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Tuesday 19.06.2018 | Name days: Nils, Viktors
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Lithuania and Latvia: the tale between two sisters marked with rivalry

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Baltic news, News from Latvia, BNN.LV, BNN-NEWS.COM, BNN-NEWS.RULinas Jegelevičius

Relations between Lithuania and Latvia, two tight-knit Baltic neighbours, may exemplify a sisterly relationship from the first sight, but just over the course of a single week, several pings rang, signalling that rivalry is, and has always been, a component of coexistence.

First, Viktoras Pranckietis, the speaker of the Lithuanian Seimas, on Monday, February 19, urged Latvia to ink its maritime border treaty with Lithuania. The speaker raised this issue during his meeting with Latvian President Raimonds Vejonis in Riga.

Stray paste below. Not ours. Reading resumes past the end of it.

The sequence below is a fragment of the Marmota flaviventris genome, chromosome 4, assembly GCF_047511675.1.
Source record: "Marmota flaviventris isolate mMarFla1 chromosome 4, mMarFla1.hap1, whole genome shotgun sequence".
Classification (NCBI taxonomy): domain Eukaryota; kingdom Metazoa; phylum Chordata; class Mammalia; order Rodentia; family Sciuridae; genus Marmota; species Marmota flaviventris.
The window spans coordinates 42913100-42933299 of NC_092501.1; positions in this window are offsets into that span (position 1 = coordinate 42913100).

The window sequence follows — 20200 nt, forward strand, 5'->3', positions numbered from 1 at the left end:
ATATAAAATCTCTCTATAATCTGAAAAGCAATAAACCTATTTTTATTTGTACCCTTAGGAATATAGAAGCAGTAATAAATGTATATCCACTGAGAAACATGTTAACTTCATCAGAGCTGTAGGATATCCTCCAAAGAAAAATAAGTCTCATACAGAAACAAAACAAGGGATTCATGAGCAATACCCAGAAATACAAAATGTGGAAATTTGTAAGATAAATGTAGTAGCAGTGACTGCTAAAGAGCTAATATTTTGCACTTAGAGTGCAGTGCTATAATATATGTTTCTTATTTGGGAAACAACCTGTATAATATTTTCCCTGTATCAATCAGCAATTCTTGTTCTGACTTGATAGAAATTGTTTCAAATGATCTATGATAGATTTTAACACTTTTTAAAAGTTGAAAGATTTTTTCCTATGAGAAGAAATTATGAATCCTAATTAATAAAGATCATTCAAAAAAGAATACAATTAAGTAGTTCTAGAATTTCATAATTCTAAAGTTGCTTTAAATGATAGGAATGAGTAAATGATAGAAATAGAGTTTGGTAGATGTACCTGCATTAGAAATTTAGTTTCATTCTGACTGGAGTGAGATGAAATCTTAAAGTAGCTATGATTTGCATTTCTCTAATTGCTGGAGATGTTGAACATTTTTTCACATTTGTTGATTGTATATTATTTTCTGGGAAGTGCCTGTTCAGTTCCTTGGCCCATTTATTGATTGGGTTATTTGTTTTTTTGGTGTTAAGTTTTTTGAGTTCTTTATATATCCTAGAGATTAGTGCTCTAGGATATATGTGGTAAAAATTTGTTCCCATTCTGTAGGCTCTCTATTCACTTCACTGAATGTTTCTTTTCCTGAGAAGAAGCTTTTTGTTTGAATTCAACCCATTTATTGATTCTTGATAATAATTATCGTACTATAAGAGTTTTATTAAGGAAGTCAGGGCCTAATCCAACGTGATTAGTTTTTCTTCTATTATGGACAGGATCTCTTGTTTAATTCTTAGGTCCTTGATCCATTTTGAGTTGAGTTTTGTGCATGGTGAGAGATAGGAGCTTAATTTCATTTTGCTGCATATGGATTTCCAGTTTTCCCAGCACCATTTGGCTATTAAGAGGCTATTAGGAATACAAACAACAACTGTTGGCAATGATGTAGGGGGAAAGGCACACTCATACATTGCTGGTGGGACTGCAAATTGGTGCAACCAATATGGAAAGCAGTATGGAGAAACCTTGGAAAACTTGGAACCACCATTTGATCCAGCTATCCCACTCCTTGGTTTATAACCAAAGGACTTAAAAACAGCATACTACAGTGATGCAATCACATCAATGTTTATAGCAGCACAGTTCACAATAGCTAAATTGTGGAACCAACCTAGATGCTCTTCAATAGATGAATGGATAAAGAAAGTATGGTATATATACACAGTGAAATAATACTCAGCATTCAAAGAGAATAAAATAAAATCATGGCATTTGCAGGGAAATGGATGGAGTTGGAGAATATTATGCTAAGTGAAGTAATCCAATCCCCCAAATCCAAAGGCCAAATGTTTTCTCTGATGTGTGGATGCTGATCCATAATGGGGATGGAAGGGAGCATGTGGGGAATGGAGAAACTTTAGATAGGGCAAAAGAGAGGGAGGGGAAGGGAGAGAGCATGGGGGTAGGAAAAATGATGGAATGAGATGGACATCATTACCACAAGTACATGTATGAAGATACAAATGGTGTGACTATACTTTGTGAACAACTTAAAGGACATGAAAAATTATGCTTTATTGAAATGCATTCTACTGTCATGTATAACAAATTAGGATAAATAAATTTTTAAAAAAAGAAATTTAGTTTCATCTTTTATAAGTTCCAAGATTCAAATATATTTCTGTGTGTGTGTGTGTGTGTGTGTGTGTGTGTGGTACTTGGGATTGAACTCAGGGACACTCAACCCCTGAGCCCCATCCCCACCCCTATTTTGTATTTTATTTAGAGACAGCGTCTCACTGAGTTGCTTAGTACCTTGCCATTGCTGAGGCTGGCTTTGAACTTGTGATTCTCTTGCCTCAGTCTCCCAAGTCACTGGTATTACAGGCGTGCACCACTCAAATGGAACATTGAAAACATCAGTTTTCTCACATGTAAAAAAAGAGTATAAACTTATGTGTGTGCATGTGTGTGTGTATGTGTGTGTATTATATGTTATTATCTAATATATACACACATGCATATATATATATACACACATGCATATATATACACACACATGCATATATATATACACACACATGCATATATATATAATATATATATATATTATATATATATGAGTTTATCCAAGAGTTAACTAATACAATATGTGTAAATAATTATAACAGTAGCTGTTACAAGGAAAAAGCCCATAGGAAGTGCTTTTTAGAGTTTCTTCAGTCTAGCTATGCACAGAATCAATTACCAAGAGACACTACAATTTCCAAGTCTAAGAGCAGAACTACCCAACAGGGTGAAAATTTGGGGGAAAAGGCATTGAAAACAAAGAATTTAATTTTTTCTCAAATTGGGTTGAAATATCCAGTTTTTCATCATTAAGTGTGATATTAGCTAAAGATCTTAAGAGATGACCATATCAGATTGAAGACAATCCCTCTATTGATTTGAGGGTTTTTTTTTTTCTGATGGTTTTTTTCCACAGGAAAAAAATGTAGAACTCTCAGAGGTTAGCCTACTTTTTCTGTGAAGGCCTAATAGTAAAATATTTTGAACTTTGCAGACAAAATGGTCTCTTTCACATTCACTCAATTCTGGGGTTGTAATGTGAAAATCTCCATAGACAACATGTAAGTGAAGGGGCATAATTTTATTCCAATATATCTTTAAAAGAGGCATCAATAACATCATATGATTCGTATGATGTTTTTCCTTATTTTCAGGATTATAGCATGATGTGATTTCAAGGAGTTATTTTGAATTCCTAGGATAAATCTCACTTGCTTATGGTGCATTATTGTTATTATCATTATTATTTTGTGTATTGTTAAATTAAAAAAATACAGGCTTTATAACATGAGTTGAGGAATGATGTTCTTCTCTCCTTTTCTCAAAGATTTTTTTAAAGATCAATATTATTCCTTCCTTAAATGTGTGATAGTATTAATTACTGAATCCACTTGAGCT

«For more than ten years, the Latvian side has shown no political will to address the key problem. Expert-level discussion on resource sharing issues alone are not meaningful,» Pranckietis said.

And a few days later, it turned out that, back in the 2000s, Lithuania may have cheated Latvia.

«In the late 2000s, Lithuania promised Latvia to support its efforts to build a liquefied natural gas terminal near Riga, but broke that promise… I had no serious arguments in defence of Lithuania’s policy. I do not know why it was decided not to fulfil the promises made to the Latvians,» Antanas Valionis, who at that time served as Lithuania’s ambassador to Riga, wrote in his new book «In the Political Pendulum» released this week.